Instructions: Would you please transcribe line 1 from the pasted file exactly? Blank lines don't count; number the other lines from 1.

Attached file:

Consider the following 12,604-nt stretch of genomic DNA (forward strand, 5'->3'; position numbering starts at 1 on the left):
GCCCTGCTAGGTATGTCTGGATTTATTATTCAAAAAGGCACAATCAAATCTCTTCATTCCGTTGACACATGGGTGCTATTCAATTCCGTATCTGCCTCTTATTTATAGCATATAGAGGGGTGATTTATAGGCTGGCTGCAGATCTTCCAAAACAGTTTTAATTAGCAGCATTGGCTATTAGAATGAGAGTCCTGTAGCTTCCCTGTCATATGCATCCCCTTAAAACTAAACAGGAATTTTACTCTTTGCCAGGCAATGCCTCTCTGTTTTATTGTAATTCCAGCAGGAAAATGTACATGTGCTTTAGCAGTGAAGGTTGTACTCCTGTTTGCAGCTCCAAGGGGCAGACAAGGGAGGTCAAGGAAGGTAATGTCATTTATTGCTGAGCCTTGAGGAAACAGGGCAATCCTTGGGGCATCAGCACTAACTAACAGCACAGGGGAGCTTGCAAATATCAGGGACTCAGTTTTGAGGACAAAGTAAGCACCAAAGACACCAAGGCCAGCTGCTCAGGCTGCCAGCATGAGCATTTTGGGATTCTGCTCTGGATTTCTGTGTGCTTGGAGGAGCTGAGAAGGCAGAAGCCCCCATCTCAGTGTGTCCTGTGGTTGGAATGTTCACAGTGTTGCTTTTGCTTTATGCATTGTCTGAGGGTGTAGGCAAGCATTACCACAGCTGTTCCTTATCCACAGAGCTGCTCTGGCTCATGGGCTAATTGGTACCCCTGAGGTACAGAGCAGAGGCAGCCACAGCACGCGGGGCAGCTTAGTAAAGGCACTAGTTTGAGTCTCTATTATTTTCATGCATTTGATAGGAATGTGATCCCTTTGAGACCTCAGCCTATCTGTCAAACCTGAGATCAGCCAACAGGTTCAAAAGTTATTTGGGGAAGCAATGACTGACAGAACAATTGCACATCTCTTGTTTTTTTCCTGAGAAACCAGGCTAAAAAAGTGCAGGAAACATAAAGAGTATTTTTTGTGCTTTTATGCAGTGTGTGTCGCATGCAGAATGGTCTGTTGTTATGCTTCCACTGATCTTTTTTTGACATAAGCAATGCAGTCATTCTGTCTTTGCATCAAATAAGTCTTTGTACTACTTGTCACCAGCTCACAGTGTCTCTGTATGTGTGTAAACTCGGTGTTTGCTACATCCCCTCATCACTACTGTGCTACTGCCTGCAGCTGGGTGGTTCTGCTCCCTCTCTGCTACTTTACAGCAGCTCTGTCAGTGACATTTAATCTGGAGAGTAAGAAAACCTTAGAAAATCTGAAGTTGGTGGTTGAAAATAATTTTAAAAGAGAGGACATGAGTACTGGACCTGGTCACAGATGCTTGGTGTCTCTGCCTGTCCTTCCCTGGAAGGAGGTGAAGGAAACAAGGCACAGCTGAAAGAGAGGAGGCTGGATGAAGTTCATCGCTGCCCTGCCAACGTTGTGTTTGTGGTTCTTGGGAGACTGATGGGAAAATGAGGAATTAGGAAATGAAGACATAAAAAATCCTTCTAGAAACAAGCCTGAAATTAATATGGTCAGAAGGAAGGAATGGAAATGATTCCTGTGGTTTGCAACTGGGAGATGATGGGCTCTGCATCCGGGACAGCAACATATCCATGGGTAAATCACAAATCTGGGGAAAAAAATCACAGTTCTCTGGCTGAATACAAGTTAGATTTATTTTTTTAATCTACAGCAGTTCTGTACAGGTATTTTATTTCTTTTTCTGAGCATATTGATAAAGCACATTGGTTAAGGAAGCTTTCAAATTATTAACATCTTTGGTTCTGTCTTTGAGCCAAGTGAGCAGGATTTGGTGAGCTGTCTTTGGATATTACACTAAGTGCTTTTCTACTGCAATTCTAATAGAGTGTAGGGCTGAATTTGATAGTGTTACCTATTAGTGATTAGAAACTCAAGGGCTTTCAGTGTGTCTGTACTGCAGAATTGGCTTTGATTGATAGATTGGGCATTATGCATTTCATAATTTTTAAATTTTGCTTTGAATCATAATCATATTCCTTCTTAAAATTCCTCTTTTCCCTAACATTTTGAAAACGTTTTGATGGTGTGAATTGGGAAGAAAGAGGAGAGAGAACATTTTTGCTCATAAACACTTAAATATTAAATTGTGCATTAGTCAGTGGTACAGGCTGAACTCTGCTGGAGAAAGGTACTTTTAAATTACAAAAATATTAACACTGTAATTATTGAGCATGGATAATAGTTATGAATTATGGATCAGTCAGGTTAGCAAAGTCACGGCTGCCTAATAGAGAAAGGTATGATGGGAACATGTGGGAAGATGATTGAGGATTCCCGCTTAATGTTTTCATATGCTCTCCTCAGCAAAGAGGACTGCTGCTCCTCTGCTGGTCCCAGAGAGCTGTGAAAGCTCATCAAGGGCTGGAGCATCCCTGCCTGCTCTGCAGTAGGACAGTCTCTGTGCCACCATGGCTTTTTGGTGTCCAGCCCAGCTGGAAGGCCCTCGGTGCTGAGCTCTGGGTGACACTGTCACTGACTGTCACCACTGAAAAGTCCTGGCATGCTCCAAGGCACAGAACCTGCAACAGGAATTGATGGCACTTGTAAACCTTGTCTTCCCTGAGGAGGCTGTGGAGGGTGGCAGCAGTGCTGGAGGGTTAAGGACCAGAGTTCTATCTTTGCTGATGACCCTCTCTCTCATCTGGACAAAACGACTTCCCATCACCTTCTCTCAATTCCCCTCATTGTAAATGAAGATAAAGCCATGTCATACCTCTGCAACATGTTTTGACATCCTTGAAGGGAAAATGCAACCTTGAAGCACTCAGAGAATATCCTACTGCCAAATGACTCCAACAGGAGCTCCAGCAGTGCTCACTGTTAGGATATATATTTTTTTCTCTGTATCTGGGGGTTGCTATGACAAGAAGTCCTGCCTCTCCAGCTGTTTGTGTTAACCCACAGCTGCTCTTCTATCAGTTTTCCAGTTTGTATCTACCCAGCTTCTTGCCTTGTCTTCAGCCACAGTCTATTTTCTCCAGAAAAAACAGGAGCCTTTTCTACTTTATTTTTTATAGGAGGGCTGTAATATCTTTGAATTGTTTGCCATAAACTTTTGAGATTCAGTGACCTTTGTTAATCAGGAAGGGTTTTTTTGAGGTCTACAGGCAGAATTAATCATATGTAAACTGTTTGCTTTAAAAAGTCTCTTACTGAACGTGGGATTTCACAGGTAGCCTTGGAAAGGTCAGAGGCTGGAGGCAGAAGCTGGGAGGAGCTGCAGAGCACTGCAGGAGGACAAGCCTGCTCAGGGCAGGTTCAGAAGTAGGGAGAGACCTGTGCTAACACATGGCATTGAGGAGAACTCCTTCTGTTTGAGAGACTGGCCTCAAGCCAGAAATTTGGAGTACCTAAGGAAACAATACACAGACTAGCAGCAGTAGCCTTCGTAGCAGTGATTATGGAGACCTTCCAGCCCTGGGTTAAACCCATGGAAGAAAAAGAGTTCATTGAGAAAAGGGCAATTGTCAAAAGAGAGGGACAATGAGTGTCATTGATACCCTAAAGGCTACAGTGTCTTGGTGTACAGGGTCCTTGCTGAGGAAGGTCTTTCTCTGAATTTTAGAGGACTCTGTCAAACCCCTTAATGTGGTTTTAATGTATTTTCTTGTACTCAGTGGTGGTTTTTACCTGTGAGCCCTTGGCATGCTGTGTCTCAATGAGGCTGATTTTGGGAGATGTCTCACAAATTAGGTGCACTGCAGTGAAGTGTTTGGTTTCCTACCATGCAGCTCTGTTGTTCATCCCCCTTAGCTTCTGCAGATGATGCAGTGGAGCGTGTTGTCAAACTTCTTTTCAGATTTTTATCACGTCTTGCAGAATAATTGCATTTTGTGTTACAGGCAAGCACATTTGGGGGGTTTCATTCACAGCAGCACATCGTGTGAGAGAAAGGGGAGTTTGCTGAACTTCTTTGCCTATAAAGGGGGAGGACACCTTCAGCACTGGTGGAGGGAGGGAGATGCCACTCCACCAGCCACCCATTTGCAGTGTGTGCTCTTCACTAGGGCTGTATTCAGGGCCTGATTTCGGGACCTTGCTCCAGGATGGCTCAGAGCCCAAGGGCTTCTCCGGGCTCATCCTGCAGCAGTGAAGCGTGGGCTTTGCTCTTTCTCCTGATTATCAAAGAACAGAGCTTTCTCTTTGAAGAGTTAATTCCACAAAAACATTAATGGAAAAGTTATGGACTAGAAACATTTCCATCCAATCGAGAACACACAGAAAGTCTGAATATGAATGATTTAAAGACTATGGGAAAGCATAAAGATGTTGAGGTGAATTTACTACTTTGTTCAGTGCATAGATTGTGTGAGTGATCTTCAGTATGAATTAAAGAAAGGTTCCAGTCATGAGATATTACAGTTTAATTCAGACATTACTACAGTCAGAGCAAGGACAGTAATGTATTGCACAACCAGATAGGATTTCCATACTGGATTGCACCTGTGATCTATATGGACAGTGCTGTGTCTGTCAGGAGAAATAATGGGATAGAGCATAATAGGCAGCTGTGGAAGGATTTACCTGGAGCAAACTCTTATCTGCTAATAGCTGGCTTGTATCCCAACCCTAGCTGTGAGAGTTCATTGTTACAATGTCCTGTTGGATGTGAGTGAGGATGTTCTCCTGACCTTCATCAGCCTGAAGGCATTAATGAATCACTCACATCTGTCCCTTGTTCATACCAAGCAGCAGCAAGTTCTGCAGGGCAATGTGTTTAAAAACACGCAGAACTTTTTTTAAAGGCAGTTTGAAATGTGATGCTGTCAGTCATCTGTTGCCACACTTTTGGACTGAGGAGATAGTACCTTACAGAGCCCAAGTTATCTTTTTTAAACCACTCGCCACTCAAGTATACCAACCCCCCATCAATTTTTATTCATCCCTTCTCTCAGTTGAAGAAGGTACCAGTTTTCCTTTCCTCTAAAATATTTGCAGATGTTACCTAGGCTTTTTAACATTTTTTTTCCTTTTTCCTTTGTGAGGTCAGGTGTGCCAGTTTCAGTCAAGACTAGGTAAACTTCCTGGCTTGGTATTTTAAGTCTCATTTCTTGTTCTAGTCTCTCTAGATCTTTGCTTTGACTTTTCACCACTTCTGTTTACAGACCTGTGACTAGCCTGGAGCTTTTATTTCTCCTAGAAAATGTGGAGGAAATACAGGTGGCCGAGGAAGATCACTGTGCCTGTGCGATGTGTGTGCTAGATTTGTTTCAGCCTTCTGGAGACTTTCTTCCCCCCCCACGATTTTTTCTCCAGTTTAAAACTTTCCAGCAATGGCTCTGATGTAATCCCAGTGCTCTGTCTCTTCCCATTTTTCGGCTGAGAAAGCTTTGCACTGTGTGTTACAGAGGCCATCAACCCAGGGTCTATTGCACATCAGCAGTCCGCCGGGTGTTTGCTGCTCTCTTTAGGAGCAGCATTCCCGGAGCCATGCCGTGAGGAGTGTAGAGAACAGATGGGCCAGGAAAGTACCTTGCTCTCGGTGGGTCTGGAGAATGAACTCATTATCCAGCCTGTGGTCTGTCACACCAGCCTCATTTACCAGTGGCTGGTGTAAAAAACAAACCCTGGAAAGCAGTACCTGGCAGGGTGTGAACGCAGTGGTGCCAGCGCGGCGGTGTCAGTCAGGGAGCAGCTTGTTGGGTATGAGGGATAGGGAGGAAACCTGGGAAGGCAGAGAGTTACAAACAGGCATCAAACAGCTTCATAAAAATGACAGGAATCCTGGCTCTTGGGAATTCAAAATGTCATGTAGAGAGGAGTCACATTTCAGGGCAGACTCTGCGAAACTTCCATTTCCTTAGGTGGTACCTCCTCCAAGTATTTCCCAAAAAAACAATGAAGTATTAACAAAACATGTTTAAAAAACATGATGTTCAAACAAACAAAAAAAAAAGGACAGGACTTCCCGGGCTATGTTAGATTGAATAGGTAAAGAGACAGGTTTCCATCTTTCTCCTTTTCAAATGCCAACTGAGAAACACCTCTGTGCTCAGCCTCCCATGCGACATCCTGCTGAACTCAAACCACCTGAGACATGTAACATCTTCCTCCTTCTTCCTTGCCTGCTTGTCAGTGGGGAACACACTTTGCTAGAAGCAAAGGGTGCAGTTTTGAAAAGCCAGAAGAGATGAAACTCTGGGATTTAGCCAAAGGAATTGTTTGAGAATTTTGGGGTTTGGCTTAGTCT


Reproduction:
Consider the following 12,604-nt stretch of genomic DNA (forward strand, 5'->3'; position numbering starts at 1 on the left):